Archive for February 5th, 2006

2/4/06: Yum alas argh

Word count: 3881 | Since last entry: 502

Not much writing in the last three days, and here’s why.

Thursday night we attended a charity event, called Cooking for Kids, in which we were treated to an exceptional French meal along with a lecture and demonstration by the chef, Lisa Schroeder of Mother’s (one of Portland’s finest restaurants). Key insights included that when preparing meat for sauteeing one should season the meat, then flour it (rather than mixing the seasonings into the flour) and that you should use a smoking-hot pan to sear and quickly cook it. Browning onions and other ingredients for French onion soup should also be done at a high temperature, but watched carefully for a long time to achieve a deep dark brown without going all the way to black. And a homemade chocolate sauce can be fixed surprisingly quickly, resulting in amazing flavor. The dinner was also accompanied by several wines, with lecture on the wines by a local winemaker, but this was lost on me.

Friday I learned that my uncle Ben, who lives near Sacramento, had passed on. He was in his eighties and had been seriously ill for only a few weeks, but his health had been declining for some time and he decided not to prolong his life any more. My father (Ben’s younger brother) and all Ben’s children and grandchildren had visited with him in his last few weeks. He’ll be missed. The funeral will be a small family affair and I decided not to attend, but there will be a celebration of Ben’s life later this year and I hope to be able to make that.

Most of today was spent in Tech Support Hell, trying to get the newly-reconfigured music server to connect to my network. After fighting repeated system hangs caused by the no-name wireless networking card (which I now suspect may have been the cause of the server’s hard disk becoming corrupt), I went out and bought a new card from a reputable vendor. Which repeatedly hung on install, and once installed would not reliably connect to either the local network or the LAN even though it had excellent signal strength. Unfortunately, the card’s tech support (in Bangalore, from the sound of the tech’s voice) said the problem was with my wireless router, and the router’s tech support (also in Bangalore) blamed the card.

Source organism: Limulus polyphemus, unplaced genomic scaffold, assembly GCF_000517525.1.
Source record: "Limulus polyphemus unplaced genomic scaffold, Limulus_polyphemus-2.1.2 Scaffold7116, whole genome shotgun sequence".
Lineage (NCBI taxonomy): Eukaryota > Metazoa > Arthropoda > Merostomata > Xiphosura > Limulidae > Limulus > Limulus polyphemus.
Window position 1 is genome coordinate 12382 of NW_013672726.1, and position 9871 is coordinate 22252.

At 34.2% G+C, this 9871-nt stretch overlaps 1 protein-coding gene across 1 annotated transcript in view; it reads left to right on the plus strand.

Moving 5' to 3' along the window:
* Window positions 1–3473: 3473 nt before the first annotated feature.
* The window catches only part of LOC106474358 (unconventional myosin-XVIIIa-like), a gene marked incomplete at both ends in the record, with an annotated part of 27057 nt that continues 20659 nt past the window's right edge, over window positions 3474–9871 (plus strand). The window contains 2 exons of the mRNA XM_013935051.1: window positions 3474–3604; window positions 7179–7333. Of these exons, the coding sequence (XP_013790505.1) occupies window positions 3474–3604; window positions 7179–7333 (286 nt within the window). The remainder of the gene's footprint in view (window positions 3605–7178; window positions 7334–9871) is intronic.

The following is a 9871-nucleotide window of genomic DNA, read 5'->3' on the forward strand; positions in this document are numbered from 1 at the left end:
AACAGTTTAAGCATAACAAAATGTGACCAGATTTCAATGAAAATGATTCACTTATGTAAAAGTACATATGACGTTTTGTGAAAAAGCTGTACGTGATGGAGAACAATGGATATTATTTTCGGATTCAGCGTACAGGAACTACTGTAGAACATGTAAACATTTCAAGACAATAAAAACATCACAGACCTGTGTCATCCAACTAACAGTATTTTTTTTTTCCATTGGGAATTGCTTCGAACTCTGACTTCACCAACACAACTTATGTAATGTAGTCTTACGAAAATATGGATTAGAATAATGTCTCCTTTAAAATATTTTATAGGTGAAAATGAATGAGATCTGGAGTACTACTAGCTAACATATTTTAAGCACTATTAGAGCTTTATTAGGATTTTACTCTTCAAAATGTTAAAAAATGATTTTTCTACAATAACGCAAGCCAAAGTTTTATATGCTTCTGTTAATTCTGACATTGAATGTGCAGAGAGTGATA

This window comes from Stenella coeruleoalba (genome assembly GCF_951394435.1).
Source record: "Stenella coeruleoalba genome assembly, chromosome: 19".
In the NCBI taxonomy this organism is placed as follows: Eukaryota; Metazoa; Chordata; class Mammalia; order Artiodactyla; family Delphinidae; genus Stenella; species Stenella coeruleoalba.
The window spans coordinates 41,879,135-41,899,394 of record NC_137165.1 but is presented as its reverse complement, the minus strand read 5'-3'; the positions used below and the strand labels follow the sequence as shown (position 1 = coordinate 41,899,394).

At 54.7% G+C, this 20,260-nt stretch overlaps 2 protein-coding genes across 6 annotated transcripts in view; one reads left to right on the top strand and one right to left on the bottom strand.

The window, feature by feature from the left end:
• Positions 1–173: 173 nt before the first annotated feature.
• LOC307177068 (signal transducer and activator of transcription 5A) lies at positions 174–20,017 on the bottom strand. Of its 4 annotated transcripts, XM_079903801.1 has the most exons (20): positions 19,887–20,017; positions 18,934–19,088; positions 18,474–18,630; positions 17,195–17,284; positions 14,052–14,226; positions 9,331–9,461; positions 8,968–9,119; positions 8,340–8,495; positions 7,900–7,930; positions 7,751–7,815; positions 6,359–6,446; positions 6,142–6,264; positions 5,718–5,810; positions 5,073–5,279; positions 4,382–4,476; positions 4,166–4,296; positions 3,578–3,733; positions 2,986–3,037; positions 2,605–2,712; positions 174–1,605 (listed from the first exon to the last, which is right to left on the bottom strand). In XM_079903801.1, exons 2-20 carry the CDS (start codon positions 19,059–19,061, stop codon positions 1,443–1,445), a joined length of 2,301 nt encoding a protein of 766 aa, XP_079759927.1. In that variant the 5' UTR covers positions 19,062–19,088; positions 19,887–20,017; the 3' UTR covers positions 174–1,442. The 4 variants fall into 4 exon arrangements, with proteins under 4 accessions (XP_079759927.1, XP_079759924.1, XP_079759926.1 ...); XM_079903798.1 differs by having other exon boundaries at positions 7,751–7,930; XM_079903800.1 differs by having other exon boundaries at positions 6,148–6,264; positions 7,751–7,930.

Much worse, though, the router’s tech tried to convince me that if I just turned off my firewall and MAC authentication my problem would be solved. Yeah, right. I’m seeing anything from 20% to 100% packet loss on a ping, meaning that some packets are getting through, and it’s my firewall that’s to blame? I did turn off the Windows XP firewall, which didn’t help as I knew it wouldn’t, and the tech insisted I must have another firewall installed… even though I just reformatted the hard disk and installed all software from scratch in the last two days, and even though the behavior I observed (some, but not all, packets getting through) could not be explained by a misconfigured firewall. The proposed solution would not only not have fixed my problem, it would have left my network completely open. I was most intensely annoyed when I hung up.

I’m pretty sure that the problem is, indeed, in the router. The card vendor’s web site indicates that this problem can be addressed by lowering the router’s RTS threshold, which fits the symptoms, but my router doesn’t provide any way to change this setting. Unfortunately, my router is also my DSL modem and is the only one my DSL provider supports. I could try turning off the router’s wireless features and instead getting a separate wireless access point that will work with the wireless card, but I’m inclined to try yet another wireless card first, in hopes it will be compatible with the existing router.

This shouldn’t be so hard.

Apart from that, I went square dancing (for the first time in months!), had a nice dinner at Buster’s BBQ with some of the guys from the dance, and wrote about 100 words per night. I’ve finally moved past the initial scene that was causing me so much trouble (very hard to get all the information in without feeling infodumpy, especially given that none of the other characters want my first-person viewpoint character to find out what’s really going on) but I haven’t yet gotten past what I drafted in the initial burst, before I realized I had no idea where the story was going. I hope to pass that point tomorrow… unless I spend tomorrow talking to Bangalore again.